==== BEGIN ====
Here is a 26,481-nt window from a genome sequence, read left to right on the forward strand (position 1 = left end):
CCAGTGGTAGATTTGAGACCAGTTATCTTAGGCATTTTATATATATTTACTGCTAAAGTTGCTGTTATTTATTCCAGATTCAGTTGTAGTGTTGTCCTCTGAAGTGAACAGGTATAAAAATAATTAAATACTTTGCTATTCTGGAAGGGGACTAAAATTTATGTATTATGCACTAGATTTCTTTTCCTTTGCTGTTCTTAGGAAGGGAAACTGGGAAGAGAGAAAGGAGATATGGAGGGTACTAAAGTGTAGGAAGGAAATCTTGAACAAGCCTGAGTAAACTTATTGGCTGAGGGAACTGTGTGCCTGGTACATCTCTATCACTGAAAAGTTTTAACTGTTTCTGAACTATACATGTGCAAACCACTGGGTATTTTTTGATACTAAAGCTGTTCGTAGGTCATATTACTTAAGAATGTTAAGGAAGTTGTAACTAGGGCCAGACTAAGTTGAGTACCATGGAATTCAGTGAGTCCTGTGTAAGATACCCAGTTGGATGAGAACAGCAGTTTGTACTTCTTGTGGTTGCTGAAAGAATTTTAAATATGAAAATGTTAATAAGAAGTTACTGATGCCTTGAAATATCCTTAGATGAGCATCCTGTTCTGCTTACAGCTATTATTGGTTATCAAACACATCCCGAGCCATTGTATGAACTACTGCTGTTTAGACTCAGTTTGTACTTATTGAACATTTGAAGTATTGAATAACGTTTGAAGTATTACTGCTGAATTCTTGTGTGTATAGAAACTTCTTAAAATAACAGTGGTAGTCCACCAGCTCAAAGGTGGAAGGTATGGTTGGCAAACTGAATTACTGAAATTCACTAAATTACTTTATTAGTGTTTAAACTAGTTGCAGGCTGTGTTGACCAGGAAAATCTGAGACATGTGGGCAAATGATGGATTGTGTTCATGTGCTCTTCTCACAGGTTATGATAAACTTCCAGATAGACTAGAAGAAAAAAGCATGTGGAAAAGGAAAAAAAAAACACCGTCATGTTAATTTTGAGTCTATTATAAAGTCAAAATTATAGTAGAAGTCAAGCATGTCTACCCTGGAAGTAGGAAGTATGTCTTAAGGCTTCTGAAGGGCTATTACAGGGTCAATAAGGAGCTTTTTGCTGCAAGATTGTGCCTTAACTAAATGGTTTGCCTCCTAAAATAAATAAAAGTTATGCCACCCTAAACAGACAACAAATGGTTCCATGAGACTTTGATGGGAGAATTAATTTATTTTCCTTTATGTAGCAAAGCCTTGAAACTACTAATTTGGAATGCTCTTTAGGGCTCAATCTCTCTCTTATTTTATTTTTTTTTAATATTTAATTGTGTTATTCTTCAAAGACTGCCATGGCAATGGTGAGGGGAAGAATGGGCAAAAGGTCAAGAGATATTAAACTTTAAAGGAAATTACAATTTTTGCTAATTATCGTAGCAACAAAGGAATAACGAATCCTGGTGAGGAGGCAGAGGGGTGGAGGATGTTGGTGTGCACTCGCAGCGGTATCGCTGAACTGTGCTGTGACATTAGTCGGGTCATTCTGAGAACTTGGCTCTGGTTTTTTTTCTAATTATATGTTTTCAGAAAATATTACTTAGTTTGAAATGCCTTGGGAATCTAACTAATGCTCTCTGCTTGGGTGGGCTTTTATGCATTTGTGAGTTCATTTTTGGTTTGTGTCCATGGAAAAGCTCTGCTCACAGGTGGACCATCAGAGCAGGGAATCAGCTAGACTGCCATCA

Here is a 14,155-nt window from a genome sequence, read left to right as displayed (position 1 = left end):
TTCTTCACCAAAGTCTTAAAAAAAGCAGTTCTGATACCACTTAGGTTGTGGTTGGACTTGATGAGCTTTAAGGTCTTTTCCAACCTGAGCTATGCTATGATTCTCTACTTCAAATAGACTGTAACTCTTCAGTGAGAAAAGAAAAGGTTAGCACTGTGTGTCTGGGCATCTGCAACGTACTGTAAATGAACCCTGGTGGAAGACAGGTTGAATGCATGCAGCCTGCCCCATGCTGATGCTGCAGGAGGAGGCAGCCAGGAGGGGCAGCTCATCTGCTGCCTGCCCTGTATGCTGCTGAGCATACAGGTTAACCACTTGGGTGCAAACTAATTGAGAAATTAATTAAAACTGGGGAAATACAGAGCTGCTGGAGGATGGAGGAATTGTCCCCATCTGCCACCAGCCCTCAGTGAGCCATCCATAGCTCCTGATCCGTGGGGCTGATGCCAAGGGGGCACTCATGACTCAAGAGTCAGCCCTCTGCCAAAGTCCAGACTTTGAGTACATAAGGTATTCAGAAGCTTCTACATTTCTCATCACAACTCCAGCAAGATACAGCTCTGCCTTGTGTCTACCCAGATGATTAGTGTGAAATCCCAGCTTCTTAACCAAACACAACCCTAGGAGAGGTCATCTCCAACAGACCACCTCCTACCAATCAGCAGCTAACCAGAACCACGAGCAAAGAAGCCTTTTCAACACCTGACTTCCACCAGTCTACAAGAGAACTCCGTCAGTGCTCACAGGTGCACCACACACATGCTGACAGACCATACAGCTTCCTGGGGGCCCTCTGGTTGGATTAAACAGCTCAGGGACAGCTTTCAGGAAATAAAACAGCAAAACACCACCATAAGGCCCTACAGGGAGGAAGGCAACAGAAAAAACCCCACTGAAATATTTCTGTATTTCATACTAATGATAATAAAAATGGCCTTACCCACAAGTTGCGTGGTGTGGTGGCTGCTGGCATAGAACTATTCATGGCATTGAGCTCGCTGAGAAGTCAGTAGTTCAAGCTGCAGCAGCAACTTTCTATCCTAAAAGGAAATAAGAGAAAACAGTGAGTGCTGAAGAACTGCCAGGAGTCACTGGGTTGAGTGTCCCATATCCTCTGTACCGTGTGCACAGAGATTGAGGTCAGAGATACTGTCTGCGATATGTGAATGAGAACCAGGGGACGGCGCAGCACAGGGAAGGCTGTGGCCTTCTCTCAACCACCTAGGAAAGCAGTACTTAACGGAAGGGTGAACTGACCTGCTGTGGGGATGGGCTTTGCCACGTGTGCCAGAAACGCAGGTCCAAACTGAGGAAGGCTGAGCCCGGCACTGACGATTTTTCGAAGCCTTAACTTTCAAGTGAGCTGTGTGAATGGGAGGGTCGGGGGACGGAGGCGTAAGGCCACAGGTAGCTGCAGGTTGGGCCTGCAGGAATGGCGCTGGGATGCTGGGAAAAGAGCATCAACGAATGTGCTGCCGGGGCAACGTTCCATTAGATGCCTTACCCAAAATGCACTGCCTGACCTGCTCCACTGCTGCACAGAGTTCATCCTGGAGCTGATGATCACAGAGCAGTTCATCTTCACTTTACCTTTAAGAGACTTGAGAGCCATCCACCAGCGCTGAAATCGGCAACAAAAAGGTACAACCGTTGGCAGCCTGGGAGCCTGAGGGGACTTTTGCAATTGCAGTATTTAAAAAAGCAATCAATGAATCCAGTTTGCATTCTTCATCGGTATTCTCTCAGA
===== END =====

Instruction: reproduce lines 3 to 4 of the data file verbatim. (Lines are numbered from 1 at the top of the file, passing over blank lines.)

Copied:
Here is a 14,155-nt window from a genome sequence, read left to right as displayed (position 1 = left end):
TTCTTCACCAAAGTCTTAAAAAAAGCAGTTCTGATACCACTTAGGTTGTGGTTGGACTTGATGAGCTTTAAGGTCTTTTCCAACCTGAGCTATGCTATGATTCTCTACTTCAAATAGACTGTAACTCTTCAGTGAGAAAAGAAAAGGTTAGCACTGTGTGTCTGGGCATCTGCAACGTACTGTAAATGAACCCTGGTGGAAGACAGGTTGAATGCATGCAGCCTGCCCCATGCTGATGCTGCAGGAGGAGGCAGCCAGGAGGGGCAGCTCATCTGCTGCCTGCCCTGTATGCTGCTGAGCATACAGGTTAACCACTTGGGTGCAAACTAATTGAGAAATTAATTAAAACTGGGGAAATACAGAGCTGCTGGAGGATGGAGGAATTGTCCCCATCTGCCACCAGCCCTCAGTGAGCCATCCATAGCTCCTGATCCGTGGGGCTGATGCCAAGGGGGCACTCATGACTCAAGAGTCAGCCCTCTGCCAAAGTCCAGACTTTGAGTACATAAGGTATTCAGAAGCTTCTACATTTCTCATCACAACTCCAGCAAGATACAGCTCTGCCTTGTGTCTACCCAGATGATTAGTGTGAAATCCCAGCTTCTTAACCAAACACAACCCTAGGAGAGGTCATCTCCAACAGACCACCTCCTACCAATCAGCAGCTAACCAGAACCACGAGCAAAGAAGCCTTTTCAACACCTGACTTCCACCAGTCTACAAGAGAACTCCGTCAGTGCTCACAGGTGCACCACACACATGCTGACAGACCATACAGCTTCCTGGGGGCCCTCTGGTTGGATTAAACAGCTCAGGGACAGCTTTCAGGAAATAAAACAGCAAAACACCACCATAAGGCCCTACAGGGAGGAAGGCAACAGAAAAAACCCCACTGAAATATTTCTGTATTTCATACTAATGATAATAAAAATGGCCTTACCCACAAGTTGCGTGGTGTGGTGGCTGCTGGCATAGAACTATTCATGGCATTGAGCTCGCTGAGAAGTCAGTAGTTCAAGCTGCAGCAGCAACTTTCTATCCTAAAAGGAAATAAGAGAAAACAGTGAGTGCTGAAGAACTGCCAGGAGTCACTGGGTTGAGTGTCCCATATCCTCTGTACCGTGTGCACAGAGATTGAGGTCAGAGATACTGTCTGCGATATGTGAATGAGAACCAGGGGACGGCGCAGCACAGGGAAGGCTGTGGCCTTCTCTCAACCACCTAGGAAAGCAGTACTTAACGGAAGGGTGAACTGACCTGCTGTGGGGATGGGCTTTGCCACGTGTGCCAGAAACGCAGGTCCAAACTGAGGAAGGCTGAGCCCGGCACTGACGATTTTTCGAAGCCTTAACTTTCAAGTGAGCTGTGTGAATGGGAGGGTCGGGGGACGGAGGCGTAAGGCCACAGGTAGCTGCAGGTTGGGCCTGCAGGAATGGCGCTGGGATGCTGGGAAAAGAGCATCAACGAATGTGCTGCCGGGGCAACGTTCCATTAGATGCCTTACCCAAAATGCACTGCCTGACCTGCTCCACTGCTGCACAGAGTTCATCCTGGAGCTGATGATCACAGAGCAGTTCATCTTCACTTTACCTTTAAGAGACTTGAGAGCCATCCACCAGCGCTGAAATCGGCAACAAAAAGGTACAACCGTTGGCAGCCTGGGAGCCTGAGGGGACTTTTGCAATTGCAGTATTTAAAAAAGCAATCAATGAATCCAGTTTGCATTCTTCATCGGTATTCTCTCAGA